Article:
Are You Having a Charlie Brown Christmas? (2)

Are You Having a Charlie Brown Christmas? (2)

After seven years of feeling blue and having Charlie Brown Christmases, my final year of training 1995, I decided to change how I was viewing my life, my situation and stop turning Christmas into a problem. I began looking for positives rather than only seeing the negatives, focusing on the true reasons for the season—peace and good will. I consciously started behaving more compassionately so I would feel better. Altruism, performing acts of kindness selflessly for others, was my way of coping and surviving. That year I decided if I couldn’t be with my family, friends or someone that I loved then I would create a family and find friends for whom I could do Christmas things and spread some holiday cheer. Thus, Christmas 1995 I experienced several unexpected blessings. I called a few of my physician girlfriends, friends, and family members who were also alone for the season. Reaching out over the phone and connecting with someone else who was also feeling lonely made the season more bearable. As a senior resident I insisted on covering for one of the interns so she could make it to her family celebration—the first big Christmas for her 2 year-old son. Looking back on this gesture, I now realize as my own 21 month-old daughter is nearing her first big Christmas, just how special the simple “gift” of my time was to this female intern. Several of the other ways I used for coping during my training are included below.

Coping with the Blues During Medical Training

  • Call friends, family or colleagues who are also alone for the holidays, or otherwise home-bound.
  • Consider taking call for those with families. Volunteering to take call for those “who have a life” can be viewed as doing a good deed and makes the call day more tolerable. Being forced to take call because you are “single” seems like an unfair punishment.
  • Think of being in the hospital over the holidays caring for others who are dying, ill or injured as being the ultimate in the helping profession—sacrificing your happiness and holidays, being away from loved ones to help others. (This worked for me for a few years.)
  • Remember your patients are spending their holidays in the hospital away from their loved ones.
  • Volunteer for non-profit organizations or visit a nursing home. · Send personalized holiday cards to friends, family and colleagues. In this era of e-mail, people still enjoy receiving “real” letters. You might get one in return and not have to face an empty mailbox.
  • Donate time or money a homeless, battered-women or animal shelter.
  • Knit, sew or crochet blankets or hats for the homeless, children or animals.
  • Enjoy free activities: Look at holiday decorations. Window shop. Listen to free holiday concerts. Attend a religious service. Enjoy Christmas carolers.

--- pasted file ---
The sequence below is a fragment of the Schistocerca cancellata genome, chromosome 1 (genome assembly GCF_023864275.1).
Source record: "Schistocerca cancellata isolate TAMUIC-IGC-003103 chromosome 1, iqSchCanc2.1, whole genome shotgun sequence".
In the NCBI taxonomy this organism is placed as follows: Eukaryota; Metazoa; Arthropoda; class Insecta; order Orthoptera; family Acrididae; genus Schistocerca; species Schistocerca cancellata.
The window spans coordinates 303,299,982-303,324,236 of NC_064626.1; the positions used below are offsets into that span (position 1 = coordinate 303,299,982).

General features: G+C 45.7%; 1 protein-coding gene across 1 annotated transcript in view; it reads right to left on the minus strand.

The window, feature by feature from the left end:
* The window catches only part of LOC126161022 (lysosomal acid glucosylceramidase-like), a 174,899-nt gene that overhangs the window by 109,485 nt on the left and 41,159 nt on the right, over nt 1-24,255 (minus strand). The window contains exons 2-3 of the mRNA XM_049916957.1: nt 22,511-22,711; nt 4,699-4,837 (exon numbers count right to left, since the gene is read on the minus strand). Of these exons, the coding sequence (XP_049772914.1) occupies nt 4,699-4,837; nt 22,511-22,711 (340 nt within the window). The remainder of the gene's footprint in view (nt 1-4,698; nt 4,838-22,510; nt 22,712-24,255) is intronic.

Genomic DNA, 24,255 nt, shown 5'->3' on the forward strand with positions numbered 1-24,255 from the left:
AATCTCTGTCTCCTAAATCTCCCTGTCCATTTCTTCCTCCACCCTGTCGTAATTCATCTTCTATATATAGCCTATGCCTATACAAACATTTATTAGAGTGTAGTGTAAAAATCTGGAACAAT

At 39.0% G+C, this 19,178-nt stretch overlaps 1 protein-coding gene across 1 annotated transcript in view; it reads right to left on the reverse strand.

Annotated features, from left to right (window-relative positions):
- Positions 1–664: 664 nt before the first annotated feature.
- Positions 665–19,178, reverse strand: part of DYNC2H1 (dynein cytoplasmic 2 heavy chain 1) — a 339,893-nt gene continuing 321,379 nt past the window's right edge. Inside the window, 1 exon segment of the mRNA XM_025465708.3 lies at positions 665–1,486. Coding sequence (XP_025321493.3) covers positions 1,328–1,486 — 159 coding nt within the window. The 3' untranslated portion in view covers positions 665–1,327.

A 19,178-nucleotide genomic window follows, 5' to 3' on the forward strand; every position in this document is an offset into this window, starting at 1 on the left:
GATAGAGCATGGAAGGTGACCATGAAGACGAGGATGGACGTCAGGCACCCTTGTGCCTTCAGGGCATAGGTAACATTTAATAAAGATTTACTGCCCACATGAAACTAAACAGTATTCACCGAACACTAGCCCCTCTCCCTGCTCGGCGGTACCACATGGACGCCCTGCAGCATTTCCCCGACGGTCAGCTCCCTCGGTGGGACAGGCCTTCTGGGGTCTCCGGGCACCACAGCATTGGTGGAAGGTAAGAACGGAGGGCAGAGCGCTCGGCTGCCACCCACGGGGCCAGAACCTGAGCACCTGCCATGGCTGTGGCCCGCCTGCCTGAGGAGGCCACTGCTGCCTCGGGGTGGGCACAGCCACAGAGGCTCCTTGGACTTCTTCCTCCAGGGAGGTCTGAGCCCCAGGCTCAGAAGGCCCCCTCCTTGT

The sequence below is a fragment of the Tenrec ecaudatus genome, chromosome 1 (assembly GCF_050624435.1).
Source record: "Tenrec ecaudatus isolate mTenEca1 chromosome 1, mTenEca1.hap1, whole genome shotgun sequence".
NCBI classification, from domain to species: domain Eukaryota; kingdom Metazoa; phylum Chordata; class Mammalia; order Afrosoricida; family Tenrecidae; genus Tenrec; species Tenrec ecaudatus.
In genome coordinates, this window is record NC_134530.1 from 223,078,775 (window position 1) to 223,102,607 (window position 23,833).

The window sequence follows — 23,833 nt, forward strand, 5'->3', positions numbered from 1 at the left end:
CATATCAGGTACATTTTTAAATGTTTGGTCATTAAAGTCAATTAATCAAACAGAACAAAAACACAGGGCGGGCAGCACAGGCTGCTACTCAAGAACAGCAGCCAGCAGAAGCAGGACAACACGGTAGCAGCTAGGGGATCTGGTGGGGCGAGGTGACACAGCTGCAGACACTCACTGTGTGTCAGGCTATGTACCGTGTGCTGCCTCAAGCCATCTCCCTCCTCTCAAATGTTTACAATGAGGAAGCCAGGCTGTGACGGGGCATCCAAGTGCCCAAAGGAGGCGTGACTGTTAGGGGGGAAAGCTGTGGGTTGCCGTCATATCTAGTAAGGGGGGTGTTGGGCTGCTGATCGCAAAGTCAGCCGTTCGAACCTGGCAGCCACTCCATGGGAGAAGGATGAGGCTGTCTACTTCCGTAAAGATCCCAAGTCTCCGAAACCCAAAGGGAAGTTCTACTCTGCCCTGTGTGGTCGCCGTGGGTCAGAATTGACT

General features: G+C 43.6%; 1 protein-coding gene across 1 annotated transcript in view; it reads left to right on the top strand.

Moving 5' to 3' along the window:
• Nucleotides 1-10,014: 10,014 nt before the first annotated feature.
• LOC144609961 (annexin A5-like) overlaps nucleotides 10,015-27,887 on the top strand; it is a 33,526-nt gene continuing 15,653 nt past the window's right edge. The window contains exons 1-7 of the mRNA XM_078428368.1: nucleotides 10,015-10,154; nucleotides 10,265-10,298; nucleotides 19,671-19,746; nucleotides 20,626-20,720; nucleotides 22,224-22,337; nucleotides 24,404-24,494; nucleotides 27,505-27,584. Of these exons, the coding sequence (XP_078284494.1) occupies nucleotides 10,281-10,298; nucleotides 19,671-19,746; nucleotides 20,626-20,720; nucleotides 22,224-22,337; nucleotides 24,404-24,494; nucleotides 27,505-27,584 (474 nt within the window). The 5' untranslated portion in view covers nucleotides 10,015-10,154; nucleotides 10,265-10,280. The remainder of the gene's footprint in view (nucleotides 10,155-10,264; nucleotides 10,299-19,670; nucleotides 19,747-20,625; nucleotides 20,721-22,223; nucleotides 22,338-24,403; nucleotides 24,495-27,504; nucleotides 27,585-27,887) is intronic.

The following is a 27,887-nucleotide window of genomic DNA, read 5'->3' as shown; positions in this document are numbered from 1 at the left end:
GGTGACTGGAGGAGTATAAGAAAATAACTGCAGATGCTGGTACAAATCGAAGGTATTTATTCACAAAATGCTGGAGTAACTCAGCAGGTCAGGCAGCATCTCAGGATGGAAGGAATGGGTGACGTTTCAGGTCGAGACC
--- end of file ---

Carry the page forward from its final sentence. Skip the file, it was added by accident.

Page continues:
• Bring the holidays to work. Decorate the resident’s community area with lights, a Christmas tree and Menorah.
  • Buy a living Christmas tree and get fellow residents to help plant the tree after the holidays as something good for the environment.
  • Organize a gift exchange, “Secret Santa” or “Angel Buddies” Decide on a monetary gift limit. Draw names and pick a time for the exchange or revealing “Santa” or the Buddies. (Strangely enough my “Secret Santa” was the intern that I covered for on Christmas Day.)
  • Share holiday traditions. Bake favorite bread and cookies for friends and “family” in the hospital or the community. Treat fellow interns and residents stuck on call, the new mom too harried with her first child to bake for Christmas, or hospital personnel that have been particularly helpful to home- made cookies or other holiday goodies.
  • Leave candy canes or Christmas roses in the house staff’s mail boxes.
  • Celebrate the holidays with family at a different time, when you are able to get away.

Basics of Coping with the Blues

For anyone feeling blue or sad like Charlie Brown during the holidays, there are some very basic, common sense steps that can be taken to help in coping.

  • Maintain a normal routine. Try and continue with normal daily activities.
  • Be sure to get enough sleep or at least rest if sleeping is difficult. · Regular exercise, even walking, helps relieve stress and tension and improve moods.
  • Maintain a balanced diet. Watch out for the temptation to eat high calorie “junk” foods and comfort foods. This will help avoid the post-holiday depressing weight gain.
  • Alcohol should be used in moderation, not to mask the pain. Excessive drinking can contribute to feeling blue or depressed.
  • Take it one hour at a time, one day at a time.
  • Do those activities, or be with the people that comfort, sustain, nourish and recharge you.
  • Remember other times in the past when you have experienced loss and the strategies used to survive the loss.

Ways of Coping with the Blues